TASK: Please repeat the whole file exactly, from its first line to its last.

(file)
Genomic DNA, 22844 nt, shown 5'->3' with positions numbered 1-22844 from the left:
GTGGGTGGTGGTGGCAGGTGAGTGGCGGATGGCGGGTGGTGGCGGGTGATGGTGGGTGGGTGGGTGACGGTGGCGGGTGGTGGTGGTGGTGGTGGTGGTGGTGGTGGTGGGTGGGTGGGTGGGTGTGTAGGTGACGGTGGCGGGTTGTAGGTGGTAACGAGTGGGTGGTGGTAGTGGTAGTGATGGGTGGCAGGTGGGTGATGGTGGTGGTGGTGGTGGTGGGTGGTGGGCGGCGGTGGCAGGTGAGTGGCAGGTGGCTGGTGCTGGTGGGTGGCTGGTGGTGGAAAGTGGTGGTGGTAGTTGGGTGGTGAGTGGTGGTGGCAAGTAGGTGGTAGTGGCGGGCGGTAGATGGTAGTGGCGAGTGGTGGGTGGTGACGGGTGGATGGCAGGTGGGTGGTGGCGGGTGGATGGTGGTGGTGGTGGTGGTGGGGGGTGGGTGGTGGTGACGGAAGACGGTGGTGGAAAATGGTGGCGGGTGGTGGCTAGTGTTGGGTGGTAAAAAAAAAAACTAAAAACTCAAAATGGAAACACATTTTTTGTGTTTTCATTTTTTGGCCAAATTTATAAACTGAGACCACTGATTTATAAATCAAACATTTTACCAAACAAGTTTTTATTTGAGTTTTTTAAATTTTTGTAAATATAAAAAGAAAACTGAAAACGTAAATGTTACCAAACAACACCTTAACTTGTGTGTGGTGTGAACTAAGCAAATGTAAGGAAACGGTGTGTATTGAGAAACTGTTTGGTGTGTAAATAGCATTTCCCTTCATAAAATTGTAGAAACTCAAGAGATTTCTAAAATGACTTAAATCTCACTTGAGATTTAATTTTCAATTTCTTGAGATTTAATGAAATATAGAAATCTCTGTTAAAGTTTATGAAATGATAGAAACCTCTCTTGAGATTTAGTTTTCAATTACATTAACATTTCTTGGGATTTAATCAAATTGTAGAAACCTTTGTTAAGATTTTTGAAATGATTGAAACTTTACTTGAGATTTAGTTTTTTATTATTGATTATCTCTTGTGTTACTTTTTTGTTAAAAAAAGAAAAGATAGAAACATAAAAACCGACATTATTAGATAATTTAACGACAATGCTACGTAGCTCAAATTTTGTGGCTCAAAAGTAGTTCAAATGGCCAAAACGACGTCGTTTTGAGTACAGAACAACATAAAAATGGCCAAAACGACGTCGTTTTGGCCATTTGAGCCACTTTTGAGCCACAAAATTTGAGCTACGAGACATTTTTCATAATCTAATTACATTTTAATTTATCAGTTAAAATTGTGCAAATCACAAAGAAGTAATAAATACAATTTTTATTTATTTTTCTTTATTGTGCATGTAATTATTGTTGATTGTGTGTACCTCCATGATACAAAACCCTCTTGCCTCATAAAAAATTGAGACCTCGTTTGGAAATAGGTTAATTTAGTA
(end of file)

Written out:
Genomic DNA, 22844 nt, shown 5'->3' with positions numbered 1-22844 from the left:
GTGGGTGGTGGTGGCAGGTGAGTGGCGGATGGCGGGTGGTGGCGGGTGATGGTGGGTGGGTGGGTGACGGTGGCGGGTGGTGGTGGTGGTGGTGGTGGTGGTGGTGGTGGGTGGGTGGGTGGGTGTGTAGGTGACGGTGGCGGGTTGTAGGTGGTAACGAGTGGGTGGTGGTAGTGGTAGTGATGGGTGGCAGGTGGGTGATGGTGGTGGTGGTGGTGGTGGGTGGTGGGCGGCGGTGGCAGGTGAGTGGCAGGTGGCTGGTGCTGGTGGGTGGCTGGTGGTGGAAAGTGGTGGTGGTAGTTGGGTGGTGAGTGGTGGTGGCAAGTAGGTGGTAGTGGCGGGCGGTAGATGGTAGTGGCGAGTGGTGGGTGGTGACGGGTGGATGGCAGGTGGGTGGTGGCGGGTGGATGGTGGTGGTGGTGGTGGTGGGGGGTGGGTGGTGGTGACGGAAGACGGTGGTGGAAAATGGTGGCGGGTGGTGGCTAGTGTTGGGTGGTAAAAAAAAAAACTAAAAACTCAAAATGGAAACACATTTTTTGTGTTTTCATTTTTTGGCCAAATTTATAAACTGAGACCACTGATTTATAAATCAAACATTTTACCAAACAAGTTTTTATTTGAGTTTTTTAAATTTTTGTAAATATAAAAAGAAAACTGAAAACGTAAATGTTACCAAACAACACCTTAACTTGTGTGTGGTGTGAACTAAGCAAATGTAAGGAAACGGTGTGTATTGAGAAACTGTTTGGTGTGTAAATAGCATTTCCCTTCATAAAATTGTAGAAACTCAAGAGATTTCTAAAATGACTTAAATCTCACTTGAGATTTAATTTTCAATTTCTTGAGATTTAATGAAATATAGAAATCTCTGTTAAAGTTTATGAAATGATAGAAACCTCTCTTGAGATTTAGTTTTCAATTACATTAACATTTCTTGGGATTTAATCAAATTGTAGAAACCTTTGTTAAGATTTTTGAAATGATTGAAACTTTACTTGAGATTTAGTTTTTTATTATTGATTATCTCTTGTGTTACTTTTTTGTTAAAAAAAGAAAAGATAGAAACATAAAAACCGACATTATTAGATAATTTAACGACAATGCTACGTAGCTCAAATTTTGTGGCTCAAAAGTAGTTCAAATGGCCAAAACGACGTCGTTTTGAGTACAGAACAACATAAAAATGGCCAAAACGACGTCGTTTTGGCCATTTGAGCCACTTTTGAGCCACAAAATTTGAGCTACGAGACATTTTTCATAATCTAATTACATTTTAATTTATCAGTTAAAATTGTGCAAATCACAAAGAAGTAATAAATACAATTTTTATTTATTTTTCTTTATTGTGCATGTAATTATTGTTGATTGTGTGTACCTCCATGATACAAAACCCTCTTGCCTCATAAAAAATTGAGACCTCGTTTGGAAATAGGTTAATTTAGTA